APR 05, 2017 6:37 AM PDT

Dolphins Thrash Their Food Before Swallowing

WRITTEN BY: Anthony Bouchard

One of the types of food that dolphins are quite keen of are octopuses. For dolphins, they’re both tasty and bite-sized, but it turns out that they get pretty violent with their prey before eating it. They’ll toss it around, thrash it around violently, and practically beat it up even after removing the head.

A research team captures footage of a bottlenose dolphin violently handling its prey prior to eating it.

Image Credit: Kate Sprogis/Murdoch University

This includes essentially playing fetch with one’s self and then retrieving the carcass and slapping it against the water’s surface very hard. But why do they do this?

It turns out that dolphins simply need to process their food before eating it. The findings were published in the journal Marine Mammal Biology by researchers that studied the behavior in dolphins off of the coast of Western Australia.

Octopuses are much too large and stiff for dolphins to swallow whole, and more importantly, the tentacles prove to be a very real choking hazard for the animals.

Moreover, when severing the head of an octopus, the tentacles still manage to keep a mind of their own from the nervous system, similarly to the way lizard tails move around violently after being severed from the rest of the body, so it takes a little bit of persuasion on the dolphins’ part to lay the tentacles to rest for consumption.

In terms of the dolphin, which often devours the head first and the tentacles later, this can be deadly in and of itself, as the tentacles can crawl their way out of the stomach if not properly dealt with beforehand.

By performing these (sometimes violent) maneuvers to process their food beforehand, dolphins help eliminate the choking hazard. It breaks the carcasses apart and softens them up before they move forward with swallowing it.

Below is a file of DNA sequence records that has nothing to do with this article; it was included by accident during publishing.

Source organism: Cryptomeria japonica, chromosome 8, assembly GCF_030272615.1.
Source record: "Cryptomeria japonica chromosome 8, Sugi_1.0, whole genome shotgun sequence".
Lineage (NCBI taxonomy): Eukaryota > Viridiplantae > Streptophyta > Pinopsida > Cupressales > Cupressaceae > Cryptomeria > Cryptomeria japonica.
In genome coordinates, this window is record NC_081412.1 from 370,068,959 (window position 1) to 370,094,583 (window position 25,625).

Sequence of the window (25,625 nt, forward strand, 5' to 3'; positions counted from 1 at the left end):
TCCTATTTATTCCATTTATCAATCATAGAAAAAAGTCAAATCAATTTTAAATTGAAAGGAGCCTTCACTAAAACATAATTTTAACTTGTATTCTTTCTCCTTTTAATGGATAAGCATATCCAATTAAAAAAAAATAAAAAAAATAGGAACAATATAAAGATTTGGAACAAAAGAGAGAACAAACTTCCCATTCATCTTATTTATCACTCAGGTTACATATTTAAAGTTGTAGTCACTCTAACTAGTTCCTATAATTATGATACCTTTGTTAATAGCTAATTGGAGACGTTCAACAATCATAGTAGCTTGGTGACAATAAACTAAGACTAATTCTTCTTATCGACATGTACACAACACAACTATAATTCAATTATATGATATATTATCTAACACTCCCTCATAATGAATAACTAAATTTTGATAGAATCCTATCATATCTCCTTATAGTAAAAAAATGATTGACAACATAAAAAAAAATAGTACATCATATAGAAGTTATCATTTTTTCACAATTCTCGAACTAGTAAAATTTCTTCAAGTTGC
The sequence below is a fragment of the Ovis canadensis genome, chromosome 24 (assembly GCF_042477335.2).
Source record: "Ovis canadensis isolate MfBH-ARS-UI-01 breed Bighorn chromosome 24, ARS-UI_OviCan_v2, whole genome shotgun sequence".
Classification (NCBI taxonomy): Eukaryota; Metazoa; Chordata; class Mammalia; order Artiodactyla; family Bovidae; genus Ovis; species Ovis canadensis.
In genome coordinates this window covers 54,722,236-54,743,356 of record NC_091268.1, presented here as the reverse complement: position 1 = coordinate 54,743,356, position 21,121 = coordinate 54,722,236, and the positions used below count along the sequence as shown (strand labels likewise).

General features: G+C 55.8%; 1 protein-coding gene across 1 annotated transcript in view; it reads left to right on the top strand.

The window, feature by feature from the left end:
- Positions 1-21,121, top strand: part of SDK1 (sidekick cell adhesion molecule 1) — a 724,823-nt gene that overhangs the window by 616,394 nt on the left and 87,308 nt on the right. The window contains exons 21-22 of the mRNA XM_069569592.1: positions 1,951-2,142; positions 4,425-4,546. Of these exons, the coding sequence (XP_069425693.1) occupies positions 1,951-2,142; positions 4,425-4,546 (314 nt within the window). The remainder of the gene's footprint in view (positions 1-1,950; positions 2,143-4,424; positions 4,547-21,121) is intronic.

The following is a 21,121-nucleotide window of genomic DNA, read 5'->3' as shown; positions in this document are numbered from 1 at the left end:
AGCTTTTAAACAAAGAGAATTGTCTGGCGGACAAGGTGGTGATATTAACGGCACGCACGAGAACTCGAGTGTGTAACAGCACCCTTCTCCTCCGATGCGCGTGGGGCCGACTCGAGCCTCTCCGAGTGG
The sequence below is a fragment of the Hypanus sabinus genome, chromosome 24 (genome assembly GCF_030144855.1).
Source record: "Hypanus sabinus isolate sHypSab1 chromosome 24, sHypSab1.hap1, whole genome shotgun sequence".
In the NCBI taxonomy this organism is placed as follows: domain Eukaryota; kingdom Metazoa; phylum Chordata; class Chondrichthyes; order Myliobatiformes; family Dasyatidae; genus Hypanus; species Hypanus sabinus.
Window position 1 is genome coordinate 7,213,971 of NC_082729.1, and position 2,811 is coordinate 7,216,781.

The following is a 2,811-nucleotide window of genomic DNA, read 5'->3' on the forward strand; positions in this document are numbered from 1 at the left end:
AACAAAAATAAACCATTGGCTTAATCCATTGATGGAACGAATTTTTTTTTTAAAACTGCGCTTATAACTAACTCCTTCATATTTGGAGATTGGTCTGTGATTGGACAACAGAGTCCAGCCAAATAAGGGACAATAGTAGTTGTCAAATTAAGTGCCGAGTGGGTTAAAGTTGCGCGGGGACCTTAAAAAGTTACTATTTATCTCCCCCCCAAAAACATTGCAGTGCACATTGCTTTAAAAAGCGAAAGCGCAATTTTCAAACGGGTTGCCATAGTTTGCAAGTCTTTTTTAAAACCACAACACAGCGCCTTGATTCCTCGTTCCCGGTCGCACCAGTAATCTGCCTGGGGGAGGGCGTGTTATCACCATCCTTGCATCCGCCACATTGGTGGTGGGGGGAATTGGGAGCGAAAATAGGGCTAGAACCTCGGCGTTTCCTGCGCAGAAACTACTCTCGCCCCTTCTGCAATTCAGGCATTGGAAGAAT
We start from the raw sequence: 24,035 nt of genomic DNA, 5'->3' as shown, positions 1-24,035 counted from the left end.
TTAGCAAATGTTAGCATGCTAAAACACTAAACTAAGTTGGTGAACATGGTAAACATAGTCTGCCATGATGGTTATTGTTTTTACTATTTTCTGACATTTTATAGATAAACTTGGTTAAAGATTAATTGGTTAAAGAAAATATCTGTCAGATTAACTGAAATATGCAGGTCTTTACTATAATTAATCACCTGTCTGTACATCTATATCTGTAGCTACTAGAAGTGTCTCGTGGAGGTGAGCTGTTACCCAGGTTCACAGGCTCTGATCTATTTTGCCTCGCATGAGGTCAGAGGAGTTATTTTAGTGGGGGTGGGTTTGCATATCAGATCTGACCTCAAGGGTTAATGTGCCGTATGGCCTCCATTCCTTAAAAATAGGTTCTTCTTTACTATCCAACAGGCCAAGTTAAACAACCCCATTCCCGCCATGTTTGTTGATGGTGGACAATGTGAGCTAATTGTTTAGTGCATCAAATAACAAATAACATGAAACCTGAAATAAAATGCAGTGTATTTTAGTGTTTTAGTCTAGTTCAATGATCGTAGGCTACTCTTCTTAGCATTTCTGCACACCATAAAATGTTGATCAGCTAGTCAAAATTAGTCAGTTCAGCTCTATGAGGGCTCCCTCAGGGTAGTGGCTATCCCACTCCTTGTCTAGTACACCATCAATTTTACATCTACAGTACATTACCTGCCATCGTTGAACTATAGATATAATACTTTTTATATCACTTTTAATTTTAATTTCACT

For what it’s worth, the team noted that dismantling behaviors differed depending on the species and the region of the world where the dolphins were observed doing it. This would suggest that all of the animals learned from different teachers and that some populations may have even developed their own techniques.

So there you have it – dolphins are violent with their food to make sure it’s dead beforehand.

Source: Murdoch University

About the Author
  • Fascinated by scientific discoveries and media, Anthony found his way here at LabRoots, where he would be able to dabble in the two. Anthony is a technology junkie that has vast experience in computer systems and automobile mechanics, as opposite as those sound.
You May Also Like
JAN 06, 2020
Cannabis Sciences
JAN 06, 2020
Psychedelics Linked to Stronger Connection to Nature
Taking psychedelic drugs, sometimes referred to as “tripping,” was recently shown to increase individuals’ “nature relatedness&rdqu...
JAN 21, 2020
Plants & Animals
JAN 21, 2020
After Hibernation, These Grizzlies Turn to Clams for Nourishment
Grizzly bears spend up to seven Wintery months hibernating, and in that time, they can lose a substantial amount of their body weight. While surrounding ma...
FEB 07, 2020
Technology
FEB 07, 2020
Flyception 2.0: Tracks Complex Social Behavior of Flies
Researchers at the University of California San Diego now have a better understanding of the social behavior of insets thanks to advanced imaging technolog...
FEB 22, 2020
Genetics & Genomics
FEB 22, 2020
Evidence of Resistance to White-Nose Syndrome Appears in Some Bats
A small new study suggests that some bats might be able to resist a devastating fungal disease called white nose syndrome that has destroyed many bat populations....
MAR 12, 2020
Earth & The Environment
MAR 12, 2020
Favorite Consumer Goods Drive Deforestation and Increase Malaria Risk
A new study, published this week in Nature Communications and the first of its kind, has linked demand for goods linked to deforestation to a rise in human...
MAR 17, 2020
Plants & Animals
MAR 17, 2020
The Common Roly Poly Isn't Actually an Insect
Most people assume that pill bugs, which are more colloquially referred to as ‘roly polies,’ are insects. But while you might find these little...
Loading Comments...